The Potentials and Pitfalls of Displaying Historical Sources on Digital Mediums

The Potentials and Pitfalls of Displaying Historical Sources on Digital Mediums

September 1, 2020

By Mika Thornburg

In response to the COVID-19 pandemic, many museums and archives have been trying to figure out ways to keep their publics interested and engaged while sheltering in place. Many of these institutions are turning to digital platforms.

Here in Santa Barbara, the Santa Bárbara Mission Archive Library (SBMAL) has begun making videos featuring items from the collection, such as the many rare books in their holdings, including a 1493 Bible. These items were previously only available to view for paying members. The Santa Barbara Natural History Museum has created activities that can be done outdoors, indoors, or online to stand in for an in-person visit to the museum during these times. The Santa Barbara Trust for Historic Preservation has posted virtual history lessons. The first of these videos teaches viewers an early California dance sequence, “El Borrego.”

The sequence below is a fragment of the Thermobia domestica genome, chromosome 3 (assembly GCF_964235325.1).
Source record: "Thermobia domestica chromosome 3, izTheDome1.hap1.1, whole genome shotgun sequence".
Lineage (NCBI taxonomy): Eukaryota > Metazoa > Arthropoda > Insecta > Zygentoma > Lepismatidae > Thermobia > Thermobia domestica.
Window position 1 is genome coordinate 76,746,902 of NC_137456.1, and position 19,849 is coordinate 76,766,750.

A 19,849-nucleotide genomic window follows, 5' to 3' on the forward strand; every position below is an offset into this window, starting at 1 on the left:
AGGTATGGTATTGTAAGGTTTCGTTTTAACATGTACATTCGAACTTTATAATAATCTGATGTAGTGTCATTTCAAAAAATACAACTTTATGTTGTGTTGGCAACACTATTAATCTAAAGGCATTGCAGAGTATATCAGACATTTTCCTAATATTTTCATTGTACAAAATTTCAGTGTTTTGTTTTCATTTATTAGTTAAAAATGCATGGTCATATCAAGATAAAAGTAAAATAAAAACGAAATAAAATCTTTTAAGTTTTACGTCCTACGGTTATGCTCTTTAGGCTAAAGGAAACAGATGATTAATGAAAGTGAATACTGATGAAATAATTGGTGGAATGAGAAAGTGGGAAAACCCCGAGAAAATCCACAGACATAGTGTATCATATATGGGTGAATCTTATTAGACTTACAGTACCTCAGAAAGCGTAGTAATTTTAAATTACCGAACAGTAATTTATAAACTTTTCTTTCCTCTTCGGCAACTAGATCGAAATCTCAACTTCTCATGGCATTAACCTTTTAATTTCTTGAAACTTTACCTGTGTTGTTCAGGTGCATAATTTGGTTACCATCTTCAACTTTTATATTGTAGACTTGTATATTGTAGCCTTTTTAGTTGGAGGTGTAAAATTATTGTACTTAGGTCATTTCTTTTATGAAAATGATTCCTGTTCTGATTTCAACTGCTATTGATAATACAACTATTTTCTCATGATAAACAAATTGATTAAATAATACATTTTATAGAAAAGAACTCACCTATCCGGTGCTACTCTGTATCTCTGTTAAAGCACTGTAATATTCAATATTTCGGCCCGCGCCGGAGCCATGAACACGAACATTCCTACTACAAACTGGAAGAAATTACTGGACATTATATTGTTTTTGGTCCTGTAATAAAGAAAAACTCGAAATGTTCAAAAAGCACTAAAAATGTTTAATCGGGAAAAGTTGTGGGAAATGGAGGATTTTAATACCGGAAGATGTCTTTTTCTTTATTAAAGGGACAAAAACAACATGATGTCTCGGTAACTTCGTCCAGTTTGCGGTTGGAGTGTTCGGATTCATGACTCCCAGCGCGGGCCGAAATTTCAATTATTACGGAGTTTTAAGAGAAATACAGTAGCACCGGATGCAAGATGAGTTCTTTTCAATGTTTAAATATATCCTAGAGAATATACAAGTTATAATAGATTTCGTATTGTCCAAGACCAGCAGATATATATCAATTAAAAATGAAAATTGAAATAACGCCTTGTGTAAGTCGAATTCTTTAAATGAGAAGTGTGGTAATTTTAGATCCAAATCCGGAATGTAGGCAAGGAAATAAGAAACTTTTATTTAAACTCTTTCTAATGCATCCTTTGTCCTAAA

Although many large-scale institutions already offered an array of digital and virtual content, like the virtual tours of the Louvre, these large institutions are also adding more digital content to engage the public. For example, Thomas Jefferson’s Monticello has been offering “virtual field trips” since 2007. However, since the pandemic they have been providing a series of livestreams, including educational lessons for children and Q&A sessions with a historical reenactor standing in as Thomas Jefferson.